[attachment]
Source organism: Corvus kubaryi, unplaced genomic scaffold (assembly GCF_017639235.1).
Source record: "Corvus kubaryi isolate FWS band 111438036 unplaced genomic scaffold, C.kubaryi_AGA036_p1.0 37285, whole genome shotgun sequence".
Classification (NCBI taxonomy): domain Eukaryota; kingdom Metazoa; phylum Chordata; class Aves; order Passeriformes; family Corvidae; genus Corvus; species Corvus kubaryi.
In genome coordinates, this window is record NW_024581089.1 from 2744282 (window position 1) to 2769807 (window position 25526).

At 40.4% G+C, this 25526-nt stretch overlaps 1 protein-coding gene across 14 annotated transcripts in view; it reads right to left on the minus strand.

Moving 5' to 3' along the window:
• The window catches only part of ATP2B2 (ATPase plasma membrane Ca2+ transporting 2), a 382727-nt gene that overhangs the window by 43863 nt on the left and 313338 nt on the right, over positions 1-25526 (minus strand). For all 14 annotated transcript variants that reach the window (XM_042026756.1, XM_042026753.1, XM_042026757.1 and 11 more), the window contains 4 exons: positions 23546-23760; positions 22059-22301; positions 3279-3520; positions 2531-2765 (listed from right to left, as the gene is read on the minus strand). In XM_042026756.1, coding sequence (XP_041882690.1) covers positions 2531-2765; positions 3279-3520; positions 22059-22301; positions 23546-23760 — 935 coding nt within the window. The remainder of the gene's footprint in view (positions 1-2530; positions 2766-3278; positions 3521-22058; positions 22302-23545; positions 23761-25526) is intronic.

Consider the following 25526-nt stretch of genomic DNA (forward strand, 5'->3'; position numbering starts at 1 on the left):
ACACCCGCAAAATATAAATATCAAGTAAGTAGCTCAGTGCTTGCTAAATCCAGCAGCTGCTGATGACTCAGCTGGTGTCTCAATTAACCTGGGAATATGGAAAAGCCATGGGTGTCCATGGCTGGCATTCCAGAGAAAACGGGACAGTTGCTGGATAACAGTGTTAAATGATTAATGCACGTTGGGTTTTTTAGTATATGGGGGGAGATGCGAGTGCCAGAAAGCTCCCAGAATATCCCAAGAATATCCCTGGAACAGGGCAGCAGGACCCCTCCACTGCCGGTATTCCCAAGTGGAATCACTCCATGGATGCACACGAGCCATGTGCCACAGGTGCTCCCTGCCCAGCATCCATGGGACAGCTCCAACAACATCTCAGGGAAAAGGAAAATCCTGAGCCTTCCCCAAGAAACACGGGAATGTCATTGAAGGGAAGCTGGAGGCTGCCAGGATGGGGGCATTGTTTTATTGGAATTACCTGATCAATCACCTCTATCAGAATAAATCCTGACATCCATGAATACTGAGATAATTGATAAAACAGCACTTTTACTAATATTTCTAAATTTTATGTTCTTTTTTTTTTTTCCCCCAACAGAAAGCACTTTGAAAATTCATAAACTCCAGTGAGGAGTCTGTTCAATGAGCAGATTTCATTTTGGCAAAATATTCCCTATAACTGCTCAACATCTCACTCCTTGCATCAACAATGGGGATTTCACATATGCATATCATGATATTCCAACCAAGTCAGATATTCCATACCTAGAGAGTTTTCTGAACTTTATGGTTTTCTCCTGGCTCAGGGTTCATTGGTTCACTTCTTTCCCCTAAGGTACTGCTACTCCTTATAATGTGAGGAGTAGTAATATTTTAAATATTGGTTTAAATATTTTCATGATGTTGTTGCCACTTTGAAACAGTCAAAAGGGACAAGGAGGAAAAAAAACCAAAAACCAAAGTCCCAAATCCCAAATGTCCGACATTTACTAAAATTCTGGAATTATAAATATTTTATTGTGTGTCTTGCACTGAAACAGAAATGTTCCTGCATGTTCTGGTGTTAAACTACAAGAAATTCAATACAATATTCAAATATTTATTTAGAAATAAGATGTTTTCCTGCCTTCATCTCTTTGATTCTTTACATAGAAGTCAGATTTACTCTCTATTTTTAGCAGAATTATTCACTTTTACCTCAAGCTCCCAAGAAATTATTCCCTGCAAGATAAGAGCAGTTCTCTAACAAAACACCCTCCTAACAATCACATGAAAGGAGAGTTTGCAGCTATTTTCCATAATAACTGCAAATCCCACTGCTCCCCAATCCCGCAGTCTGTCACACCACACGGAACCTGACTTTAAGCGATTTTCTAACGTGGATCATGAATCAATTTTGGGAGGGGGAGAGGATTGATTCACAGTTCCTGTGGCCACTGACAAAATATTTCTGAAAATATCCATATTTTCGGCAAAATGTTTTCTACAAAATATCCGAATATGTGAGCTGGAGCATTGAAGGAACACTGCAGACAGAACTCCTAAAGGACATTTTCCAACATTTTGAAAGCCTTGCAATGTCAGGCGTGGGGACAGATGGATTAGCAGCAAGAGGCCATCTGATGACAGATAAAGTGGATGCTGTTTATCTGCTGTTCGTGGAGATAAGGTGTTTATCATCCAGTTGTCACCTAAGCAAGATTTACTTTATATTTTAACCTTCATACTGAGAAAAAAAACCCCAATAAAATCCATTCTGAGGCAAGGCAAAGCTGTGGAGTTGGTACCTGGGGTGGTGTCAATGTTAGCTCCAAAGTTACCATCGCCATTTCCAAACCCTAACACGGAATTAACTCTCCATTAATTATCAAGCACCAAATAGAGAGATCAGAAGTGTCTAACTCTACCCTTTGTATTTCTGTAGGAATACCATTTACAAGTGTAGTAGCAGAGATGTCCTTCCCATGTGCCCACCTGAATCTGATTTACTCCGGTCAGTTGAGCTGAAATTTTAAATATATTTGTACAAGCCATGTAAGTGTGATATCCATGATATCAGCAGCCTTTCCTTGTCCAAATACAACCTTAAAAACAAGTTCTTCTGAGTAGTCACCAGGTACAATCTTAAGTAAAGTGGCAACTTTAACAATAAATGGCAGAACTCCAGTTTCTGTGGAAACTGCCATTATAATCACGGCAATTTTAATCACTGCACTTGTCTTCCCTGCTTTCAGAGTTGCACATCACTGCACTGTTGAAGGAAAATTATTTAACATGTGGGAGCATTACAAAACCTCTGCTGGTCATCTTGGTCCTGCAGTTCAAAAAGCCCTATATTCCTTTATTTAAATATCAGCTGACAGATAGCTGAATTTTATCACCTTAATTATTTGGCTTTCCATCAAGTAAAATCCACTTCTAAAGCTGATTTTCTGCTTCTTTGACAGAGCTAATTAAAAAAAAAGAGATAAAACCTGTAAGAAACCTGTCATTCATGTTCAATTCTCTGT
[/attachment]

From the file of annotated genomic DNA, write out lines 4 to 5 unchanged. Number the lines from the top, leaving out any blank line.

In genome coordinates, this window is record NW_024581089.1 from 2744282 (window position 1) to 2769807 (window position 25526).

At 40.4% G+C, this 25526-nt stretch overlaps 1 protein-coding gene across 14 annotated transcripts in view; it reads right to left on the minus strand.